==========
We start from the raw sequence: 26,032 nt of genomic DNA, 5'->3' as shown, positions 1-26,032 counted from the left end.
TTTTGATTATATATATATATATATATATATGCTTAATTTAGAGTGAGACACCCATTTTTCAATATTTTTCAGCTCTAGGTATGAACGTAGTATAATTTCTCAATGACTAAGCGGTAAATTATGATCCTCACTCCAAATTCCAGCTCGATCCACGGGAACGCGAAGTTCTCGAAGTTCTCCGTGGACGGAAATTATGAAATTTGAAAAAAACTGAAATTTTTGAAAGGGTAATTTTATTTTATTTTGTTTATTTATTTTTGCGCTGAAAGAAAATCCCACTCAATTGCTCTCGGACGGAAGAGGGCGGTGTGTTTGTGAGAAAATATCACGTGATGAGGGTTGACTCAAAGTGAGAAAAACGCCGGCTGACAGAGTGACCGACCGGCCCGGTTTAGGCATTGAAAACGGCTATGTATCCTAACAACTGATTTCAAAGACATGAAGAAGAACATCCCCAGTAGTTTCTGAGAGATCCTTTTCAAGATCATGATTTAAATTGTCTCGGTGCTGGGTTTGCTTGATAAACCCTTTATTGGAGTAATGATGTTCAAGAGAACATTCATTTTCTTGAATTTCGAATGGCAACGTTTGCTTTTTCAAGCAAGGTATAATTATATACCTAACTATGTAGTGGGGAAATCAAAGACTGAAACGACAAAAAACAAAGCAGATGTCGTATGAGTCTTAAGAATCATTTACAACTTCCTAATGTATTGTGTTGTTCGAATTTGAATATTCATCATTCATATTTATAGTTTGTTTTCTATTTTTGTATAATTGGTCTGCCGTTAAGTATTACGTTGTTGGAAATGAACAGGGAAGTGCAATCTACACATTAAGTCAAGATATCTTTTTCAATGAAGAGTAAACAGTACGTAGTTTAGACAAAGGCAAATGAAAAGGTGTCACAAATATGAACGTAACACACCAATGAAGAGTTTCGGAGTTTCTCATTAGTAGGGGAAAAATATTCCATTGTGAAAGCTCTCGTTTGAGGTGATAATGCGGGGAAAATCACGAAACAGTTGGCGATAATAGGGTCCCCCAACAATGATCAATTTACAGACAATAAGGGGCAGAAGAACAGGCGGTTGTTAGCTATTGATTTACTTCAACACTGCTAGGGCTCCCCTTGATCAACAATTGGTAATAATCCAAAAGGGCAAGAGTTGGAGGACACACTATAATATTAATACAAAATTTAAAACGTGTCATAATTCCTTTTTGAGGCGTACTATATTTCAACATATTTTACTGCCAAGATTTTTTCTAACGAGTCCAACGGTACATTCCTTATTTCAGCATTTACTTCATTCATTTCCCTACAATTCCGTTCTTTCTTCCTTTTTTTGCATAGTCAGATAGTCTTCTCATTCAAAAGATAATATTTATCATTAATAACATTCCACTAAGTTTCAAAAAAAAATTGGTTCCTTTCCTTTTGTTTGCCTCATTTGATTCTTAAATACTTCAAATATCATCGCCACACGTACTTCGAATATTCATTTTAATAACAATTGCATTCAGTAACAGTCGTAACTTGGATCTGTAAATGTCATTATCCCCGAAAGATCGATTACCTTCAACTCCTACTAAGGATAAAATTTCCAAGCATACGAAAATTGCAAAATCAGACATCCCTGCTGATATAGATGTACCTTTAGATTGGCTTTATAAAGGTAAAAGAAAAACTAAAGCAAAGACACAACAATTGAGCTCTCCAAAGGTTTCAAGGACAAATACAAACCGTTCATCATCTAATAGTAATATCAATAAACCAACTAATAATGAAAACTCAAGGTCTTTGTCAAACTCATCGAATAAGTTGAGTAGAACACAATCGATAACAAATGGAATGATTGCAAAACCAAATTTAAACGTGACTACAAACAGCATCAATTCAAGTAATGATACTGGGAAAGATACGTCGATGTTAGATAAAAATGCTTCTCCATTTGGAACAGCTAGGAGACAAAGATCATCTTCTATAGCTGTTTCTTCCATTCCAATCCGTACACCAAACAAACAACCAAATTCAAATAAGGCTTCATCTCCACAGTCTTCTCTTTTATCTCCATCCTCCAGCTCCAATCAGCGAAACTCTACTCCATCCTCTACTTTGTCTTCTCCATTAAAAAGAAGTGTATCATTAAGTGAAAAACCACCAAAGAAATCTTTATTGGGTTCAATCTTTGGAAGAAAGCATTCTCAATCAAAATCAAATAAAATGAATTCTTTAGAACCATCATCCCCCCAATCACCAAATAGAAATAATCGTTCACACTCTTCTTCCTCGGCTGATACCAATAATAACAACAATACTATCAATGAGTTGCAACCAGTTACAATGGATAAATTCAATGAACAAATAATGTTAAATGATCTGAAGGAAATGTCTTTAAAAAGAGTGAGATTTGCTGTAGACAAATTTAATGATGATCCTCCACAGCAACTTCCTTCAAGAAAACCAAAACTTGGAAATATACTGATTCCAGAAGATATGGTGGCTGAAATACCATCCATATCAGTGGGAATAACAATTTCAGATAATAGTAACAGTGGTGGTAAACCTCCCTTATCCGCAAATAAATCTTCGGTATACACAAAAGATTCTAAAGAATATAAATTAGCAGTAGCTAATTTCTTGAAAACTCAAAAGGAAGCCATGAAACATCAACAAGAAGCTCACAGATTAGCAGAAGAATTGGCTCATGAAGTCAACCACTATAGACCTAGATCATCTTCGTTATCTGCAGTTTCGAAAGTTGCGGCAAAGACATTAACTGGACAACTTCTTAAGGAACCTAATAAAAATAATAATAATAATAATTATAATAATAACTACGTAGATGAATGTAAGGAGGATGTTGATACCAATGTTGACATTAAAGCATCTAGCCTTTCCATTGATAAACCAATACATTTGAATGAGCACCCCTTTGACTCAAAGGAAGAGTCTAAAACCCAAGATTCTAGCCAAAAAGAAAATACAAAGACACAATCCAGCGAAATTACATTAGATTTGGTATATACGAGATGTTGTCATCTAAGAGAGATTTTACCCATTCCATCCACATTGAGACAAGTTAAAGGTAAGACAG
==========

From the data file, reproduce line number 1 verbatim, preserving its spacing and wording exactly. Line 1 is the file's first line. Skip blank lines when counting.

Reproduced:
We start from the raw sequence: 26,032 nt of genomic DNA, 5'->3' as shown, positions 1-26,032 counted from the left end.